Read Dr. Reed’s article, “Shared Possessions: Black Pentecostals, Afro-Caribbeans, and Sacred Music,” here.

Watch this, and notice the similarities, among other things, in dress between the church ladies and the Yoruban/Vodou/Santeria priestesses.

In Pentecostal church music, what are the elements that allow/inspire the Holy Spirit to take possession of the believer?

As Toni Morrison describes the funeral of Chicken Little in the novel Sula:

Then they left their pews. For with some emotions one has to stand. They spoke, for they were full and needed to say. They swayed, for the rivulets of grief or ecstasy must be rocked. And when they thought of all that life and death locked into that little closed coffin they danced and screamed, not to protest God’s will but to acknowledge it and confirm once more their conviction that the only way to avoid the Hand of God is to get in it.

A medley of “praise breaks”:

In her article “Unenslaveable Rapture: Afrxfuturism and Diasporic Vertigo in Beyoncé’s Lemonade,” Valorie D. Thomas posits Beyoncé’s visual album in the context of Yoruba religion. In the video for “Denial,” for instance, Beyoncé jumps from a skyscraper and dives into the water, reemerging as a figure of Yemaya, the Yoruba orisha (deity) who rules the waters and fertility. Read Thomas’s article here.

You may already know this famous gospel song, first performed in 1967. It is credited with creating the contemporary gospel genre:

In 1969, gospel singer Dorothy Combs taught it to white folk and rock singers Joni Mitchell, Joan Baez, and Crosby, Stills, Nash, and Young, and performed it with them at the Big Sur Music Festival. Is its effect on the mostly-white audience similar to its effect on black worshippers?

The Arkansas-born Sister Rosetta Tharpe (1915-1973) was one of the first Pentecostal gospel artists to cross over into pop music. Her churchgoing fans were scandalized by her forays into secular music, but her passionate, shouting singing style and her use of distortion on the electric guitar were hugely influential on both black and white artists, and came to be known as the Godmother of Rock and Roll.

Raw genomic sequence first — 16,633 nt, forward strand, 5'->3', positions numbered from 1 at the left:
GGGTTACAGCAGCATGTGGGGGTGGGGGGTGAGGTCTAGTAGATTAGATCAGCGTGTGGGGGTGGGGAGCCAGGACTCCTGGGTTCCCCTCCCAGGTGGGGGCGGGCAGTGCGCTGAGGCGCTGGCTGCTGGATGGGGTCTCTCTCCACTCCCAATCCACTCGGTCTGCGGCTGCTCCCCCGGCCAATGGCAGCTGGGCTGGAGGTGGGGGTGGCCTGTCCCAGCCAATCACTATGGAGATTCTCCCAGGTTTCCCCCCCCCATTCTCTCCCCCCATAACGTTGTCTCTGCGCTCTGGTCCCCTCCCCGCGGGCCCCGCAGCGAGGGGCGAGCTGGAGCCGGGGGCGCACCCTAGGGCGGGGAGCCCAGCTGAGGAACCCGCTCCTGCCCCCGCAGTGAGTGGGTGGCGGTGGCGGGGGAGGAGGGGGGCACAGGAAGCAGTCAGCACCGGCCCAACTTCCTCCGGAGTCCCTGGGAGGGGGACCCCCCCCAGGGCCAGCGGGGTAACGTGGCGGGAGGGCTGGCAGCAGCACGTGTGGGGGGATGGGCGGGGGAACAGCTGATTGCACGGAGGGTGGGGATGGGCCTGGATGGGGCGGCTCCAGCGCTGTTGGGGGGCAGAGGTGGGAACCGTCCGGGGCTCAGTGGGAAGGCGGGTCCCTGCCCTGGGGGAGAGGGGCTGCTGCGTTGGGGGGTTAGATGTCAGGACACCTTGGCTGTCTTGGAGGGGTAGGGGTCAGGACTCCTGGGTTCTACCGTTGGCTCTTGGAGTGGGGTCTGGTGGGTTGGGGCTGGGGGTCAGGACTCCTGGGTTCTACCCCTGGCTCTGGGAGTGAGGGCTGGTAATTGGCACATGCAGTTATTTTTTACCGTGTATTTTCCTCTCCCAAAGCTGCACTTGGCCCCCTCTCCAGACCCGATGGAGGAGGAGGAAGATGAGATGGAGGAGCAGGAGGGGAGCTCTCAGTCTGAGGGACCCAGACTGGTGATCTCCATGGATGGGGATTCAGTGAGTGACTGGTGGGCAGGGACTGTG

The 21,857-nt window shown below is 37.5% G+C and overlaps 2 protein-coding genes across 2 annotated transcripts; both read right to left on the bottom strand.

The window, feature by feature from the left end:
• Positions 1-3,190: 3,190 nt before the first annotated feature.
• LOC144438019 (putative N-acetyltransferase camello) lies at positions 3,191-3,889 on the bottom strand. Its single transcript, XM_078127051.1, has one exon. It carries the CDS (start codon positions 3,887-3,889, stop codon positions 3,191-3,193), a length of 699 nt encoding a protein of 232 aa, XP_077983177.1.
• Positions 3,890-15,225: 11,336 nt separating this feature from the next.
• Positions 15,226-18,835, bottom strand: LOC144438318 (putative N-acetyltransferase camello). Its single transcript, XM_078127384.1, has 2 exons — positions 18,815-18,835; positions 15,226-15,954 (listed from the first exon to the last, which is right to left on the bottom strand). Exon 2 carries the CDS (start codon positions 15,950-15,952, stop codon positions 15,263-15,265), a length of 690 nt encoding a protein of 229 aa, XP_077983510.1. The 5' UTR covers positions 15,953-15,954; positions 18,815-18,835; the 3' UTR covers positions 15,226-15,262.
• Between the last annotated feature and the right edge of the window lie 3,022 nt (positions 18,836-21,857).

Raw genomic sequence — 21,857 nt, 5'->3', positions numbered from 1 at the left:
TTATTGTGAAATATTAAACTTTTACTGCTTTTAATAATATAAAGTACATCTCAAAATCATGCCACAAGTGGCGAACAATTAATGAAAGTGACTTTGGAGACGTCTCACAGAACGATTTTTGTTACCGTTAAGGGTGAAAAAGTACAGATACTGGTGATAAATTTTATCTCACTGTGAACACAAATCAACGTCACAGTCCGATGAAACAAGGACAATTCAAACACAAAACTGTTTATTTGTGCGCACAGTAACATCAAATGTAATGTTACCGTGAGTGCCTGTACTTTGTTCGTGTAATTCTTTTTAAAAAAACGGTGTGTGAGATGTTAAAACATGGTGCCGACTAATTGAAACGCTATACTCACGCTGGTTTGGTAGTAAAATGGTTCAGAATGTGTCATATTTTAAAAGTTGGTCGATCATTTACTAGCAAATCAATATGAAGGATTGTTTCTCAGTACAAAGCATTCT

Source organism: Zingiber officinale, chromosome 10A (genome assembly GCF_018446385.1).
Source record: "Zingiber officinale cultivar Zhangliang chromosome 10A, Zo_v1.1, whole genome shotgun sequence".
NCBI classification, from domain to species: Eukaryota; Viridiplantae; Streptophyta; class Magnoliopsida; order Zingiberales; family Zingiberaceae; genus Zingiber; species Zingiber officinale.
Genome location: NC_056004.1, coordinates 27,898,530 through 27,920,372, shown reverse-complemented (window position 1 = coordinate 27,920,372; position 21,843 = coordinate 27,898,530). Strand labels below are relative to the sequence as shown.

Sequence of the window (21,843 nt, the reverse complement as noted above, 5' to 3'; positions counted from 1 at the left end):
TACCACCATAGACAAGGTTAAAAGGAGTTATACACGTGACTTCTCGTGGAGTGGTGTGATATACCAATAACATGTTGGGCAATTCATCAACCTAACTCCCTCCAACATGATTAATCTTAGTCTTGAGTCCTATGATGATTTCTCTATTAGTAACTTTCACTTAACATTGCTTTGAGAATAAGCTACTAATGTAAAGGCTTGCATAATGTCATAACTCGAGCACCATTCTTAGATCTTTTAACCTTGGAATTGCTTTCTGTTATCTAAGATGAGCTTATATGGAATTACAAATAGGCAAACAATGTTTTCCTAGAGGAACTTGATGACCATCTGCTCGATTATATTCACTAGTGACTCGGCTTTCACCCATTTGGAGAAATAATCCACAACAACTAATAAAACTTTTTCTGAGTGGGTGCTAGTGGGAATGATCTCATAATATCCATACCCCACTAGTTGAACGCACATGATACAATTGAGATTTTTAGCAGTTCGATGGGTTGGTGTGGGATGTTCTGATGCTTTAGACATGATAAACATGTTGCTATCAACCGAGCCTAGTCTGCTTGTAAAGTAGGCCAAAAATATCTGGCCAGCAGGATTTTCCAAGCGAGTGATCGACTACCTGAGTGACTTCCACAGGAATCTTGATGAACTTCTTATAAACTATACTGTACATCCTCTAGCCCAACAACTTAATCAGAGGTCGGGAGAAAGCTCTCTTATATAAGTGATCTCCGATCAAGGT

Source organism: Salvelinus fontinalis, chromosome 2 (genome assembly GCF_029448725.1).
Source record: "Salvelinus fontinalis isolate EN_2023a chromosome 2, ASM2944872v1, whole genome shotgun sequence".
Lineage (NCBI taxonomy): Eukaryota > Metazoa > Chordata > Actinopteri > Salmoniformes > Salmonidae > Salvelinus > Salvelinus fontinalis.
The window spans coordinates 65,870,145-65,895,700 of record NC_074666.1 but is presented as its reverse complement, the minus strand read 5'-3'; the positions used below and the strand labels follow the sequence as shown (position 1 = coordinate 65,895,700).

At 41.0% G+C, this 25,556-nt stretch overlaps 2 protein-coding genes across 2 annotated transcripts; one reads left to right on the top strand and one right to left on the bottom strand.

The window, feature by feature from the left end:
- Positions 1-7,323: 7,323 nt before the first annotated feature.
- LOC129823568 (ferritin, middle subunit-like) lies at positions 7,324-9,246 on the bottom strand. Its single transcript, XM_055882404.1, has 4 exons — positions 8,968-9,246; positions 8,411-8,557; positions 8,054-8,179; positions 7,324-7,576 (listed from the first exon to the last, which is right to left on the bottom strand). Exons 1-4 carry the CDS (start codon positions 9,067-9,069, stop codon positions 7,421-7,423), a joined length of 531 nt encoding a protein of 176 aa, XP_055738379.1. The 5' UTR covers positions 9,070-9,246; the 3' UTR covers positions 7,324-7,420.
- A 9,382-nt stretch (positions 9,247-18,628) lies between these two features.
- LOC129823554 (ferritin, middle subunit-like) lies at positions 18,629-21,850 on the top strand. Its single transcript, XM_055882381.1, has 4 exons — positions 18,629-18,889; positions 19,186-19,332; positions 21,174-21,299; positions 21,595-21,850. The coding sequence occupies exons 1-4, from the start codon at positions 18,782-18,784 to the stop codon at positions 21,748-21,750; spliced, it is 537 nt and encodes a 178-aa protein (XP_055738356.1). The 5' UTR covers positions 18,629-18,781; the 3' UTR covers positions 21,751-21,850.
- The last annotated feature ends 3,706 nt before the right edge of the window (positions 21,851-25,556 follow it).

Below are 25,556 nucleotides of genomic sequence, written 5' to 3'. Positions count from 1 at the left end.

Other artists crossed over in the other direction, like the Reverend Al Green, who went from this:

To this:

The great Queen of Soul, Aretha Franklin, was herself a preacher’s daughter, and started her career as a young girl singing gospel. One of the unique features of her artistry was the way, as critic Albert Goldman suggested in 1968, she could make sex sound like salvation. Listen, for instance, to the gospel piano intro and the shouts of “Hallelujah” in the song “Son of a Preacher Man.”

What elements do soul and gospel share? What about rock and gospel?

Do you think that the audiences at rock festivals in the 1970s were experiencing a similar sensation of being ridden by the Spirit? How does music play a part in these experiences?

What about Kanye’s Sunday Service? Are the worshippers feeling it?

More on Kanye and gospel here:

What about the “Beyoncé Mass”?

You can browse the first published gospel songbook, the 1921 Gospel Pearls, here. The publisher, the National Baptist Convention, was a major African-American denomination.

https://hymnary.org/hymnal/GP1921

A timeline of gospel:

http://digitallibrary.usc.edu/cdm/timeline/collection/p15799coll9

The Musical Geography Project of St. Olaf’s College has a narrative timeline of gospel, with audio, here:

Questions for discussion:

  • How are gospel and spirituals similar — both musically and lyrically?
  • How are they different? Give an example of a spiritual AND a gospel song to illustrate your argument.
  • What do you think accounts for these differences, musically, historically, and socially?

A First-Stream Rhythm and Blues Primer

citizens council

Handbill distributed by the Citizens’ Council of New Orleans.